When it comes to the Bucks, it’ll never be a bad choice to put the title on them. Regardless of Matt Sydal and Ricochet deserving the win after their Super Junior Tag Tournament triumph (who knows when it comes to their schedules), taking the belts of long-time holders reDRagon seemed like a palpable move, and the Jacksons will help add a little more noise to the joint venture of Ring of Honor and New Japan, even though Kyle O’Reilly and Bobby Fish have also been doing double duty for both. Factor that with the newly installed NEVER Openweight Six-Man Tag Championship, consisting of the fun and wacky affairs they could produce, it’s a breath of fresh air New Japan tag team wrestling desperately needed.
Speaking of the ROH influx, some fans had a problem with the ROH talent placed on the card; on the flip side, the Tokyo Dome show is a spectacle complete with people or situations you may not see on other New Japan events throughout the year. After all, it’s nothing new, and it certainly won’t be the last time outsiders are featured on the Jan. 4 shows.
To put this all into perspective and to explain why Truth Martini and Cheeseburger were both on your laptops screens in the wee hours of the night, ROH has to establish a connection to the Japanese faithful, and establish new stars outside of the beloved Michael Elgin that the fans can get behind when ROH travels to Japan for a tour. Putting belts on the Briscoes and having Jay Lethal win singles matches two nights in a row is a good start.
Dare To Dream
By now, you must know Shinsuke Nakamura, AJ Styles and Guns & Gallows are leaving New Japan for NXT. They reportedly all told Gedo and Jado hours before Wrestle Kingdom 10, and without the general public knowing much about this, Nakamura and Styles put on an epic affair with the IWGP Intercontinental Championship on the line. In the end, Nakamura was awarded the victory after a set of Boma Ye strikes that looked to have nearly sent the American’s head into the 14th row. But who would have thought this would have been somewhat of a flawless tribute match for both? As the dust settled and observers learned the news of departures a day later, this was A.J.’s last meaningful match in New Japan, and the last Tokyo Dome show in the prolific career of the King of Strong Style (for now, anyway).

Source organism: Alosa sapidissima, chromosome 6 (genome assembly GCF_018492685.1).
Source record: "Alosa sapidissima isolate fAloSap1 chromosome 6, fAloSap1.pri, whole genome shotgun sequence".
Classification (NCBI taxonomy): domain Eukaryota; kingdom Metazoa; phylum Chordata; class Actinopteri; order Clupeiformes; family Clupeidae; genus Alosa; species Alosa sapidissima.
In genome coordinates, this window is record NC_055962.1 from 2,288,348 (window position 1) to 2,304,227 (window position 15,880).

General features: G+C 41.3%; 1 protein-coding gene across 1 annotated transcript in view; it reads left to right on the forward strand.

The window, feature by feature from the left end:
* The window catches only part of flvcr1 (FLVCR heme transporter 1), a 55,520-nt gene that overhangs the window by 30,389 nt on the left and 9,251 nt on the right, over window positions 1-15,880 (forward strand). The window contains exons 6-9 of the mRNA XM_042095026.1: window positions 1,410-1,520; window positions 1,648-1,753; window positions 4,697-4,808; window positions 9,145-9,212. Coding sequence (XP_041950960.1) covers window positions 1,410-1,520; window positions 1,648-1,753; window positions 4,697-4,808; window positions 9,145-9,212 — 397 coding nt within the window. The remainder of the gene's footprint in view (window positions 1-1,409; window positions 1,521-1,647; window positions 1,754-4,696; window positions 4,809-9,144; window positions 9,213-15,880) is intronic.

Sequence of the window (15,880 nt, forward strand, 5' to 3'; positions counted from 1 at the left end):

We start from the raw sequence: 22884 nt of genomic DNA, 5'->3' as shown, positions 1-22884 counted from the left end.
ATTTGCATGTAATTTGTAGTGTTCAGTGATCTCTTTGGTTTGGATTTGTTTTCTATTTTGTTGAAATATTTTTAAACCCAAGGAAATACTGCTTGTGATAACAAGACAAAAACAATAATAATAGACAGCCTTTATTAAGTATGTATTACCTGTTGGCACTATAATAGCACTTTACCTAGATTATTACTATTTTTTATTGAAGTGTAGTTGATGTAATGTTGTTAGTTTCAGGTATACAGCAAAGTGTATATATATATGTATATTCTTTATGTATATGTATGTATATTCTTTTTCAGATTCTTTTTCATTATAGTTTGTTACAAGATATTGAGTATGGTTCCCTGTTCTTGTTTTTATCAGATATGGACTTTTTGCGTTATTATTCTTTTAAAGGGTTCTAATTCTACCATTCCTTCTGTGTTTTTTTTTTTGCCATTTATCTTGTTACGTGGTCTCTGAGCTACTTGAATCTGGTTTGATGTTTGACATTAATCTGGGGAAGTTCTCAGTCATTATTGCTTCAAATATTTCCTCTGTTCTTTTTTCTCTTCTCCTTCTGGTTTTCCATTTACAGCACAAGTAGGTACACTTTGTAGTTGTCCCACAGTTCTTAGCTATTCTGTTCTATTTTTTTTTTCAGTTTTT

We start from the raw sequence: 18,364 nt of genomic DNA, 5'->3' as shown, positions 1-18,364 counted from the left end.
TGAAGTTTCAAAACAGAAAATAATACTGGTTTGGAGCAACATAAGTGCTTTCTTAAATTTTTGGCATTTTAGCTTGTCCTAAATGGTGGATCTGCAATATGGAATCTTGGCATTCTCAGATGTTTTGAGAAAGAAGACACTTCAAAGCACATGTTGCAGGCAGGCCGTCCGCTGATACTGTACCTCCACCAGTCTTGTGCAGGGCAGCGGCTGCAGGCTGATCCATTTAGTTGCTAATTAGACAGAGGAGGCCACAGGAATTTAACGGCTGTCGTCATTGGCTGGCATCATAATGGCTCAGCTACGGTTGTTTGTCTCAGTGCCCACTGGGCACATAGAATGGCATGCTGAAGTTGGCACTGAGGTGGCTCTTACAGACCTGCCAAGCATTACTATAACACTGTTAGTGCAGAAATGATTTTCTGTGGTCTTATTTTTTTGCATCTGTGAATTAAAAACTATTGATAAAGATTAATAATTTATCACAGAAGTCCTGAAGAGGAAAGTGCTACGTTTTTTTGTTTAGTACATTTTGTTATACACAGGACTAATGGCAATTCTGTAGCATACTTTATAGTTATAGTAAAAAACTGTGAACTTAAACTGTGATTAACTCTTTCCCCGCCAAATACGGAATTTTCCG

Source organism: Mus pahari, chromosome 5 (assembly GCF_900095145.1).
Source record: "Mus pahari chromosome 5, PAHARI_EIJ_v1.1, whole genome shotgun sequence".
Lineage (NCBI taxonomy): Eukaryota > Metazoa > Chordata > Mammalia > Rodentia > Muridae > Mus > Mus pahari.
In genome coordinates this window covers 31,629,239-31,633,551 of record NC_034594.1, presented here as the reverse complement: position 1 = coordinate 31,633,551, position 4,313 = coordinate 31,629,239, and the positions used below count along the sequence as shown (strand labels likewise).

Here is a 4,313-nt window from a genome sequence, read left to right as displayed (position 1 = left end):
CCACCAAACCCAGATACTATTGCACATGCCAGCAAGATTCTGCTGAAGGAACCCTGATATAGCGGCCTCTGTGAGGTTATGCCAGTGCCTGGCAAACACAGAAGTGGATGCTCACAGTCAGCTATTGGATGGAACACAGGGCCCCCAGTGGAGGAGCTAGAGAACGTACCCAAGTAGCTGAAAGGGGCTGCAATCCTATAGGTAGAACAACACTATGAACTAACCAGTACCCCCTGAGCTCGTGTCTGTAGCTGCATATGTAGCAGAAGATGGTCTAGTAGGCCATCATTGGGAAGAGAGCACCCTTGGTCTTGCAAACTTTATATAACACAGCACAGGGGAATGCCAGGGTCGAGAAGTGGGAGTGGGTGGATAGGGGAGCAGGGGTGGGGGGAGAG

Betrayal Is The Only Truth That Sticks
Rewind to Wrestling Dontaku 2014; Styles had beaten Kazuchika Okada for the IWGP Heavyweight Championship in his debut match, thanks to outside interference from Bullet Club. After losing it to Hiroshi Tanahashi at King of Pro-Wrestling 2014 (with only Jeff Jarrett) by his side, Styles beats Tana in a rematch at New Beginning in Osaka months later; courtesy of involvement from Bullet Club.
Fast forward to last year’s Invasion Attack, it was Kenny Omega who screwed his old friend, as Kota Ibushi jumped right into a Styles Clash after being distracted. As Tama Tonga and Yujiro Takahashi worshipped Styles, the Canadian looked distraught; he had chosen a life of evil which came at a cost, yet also decided to take the backseat while he was the driver with an open fast lane. As Omega stared at Styles trophy, it looked like he was about to crumble.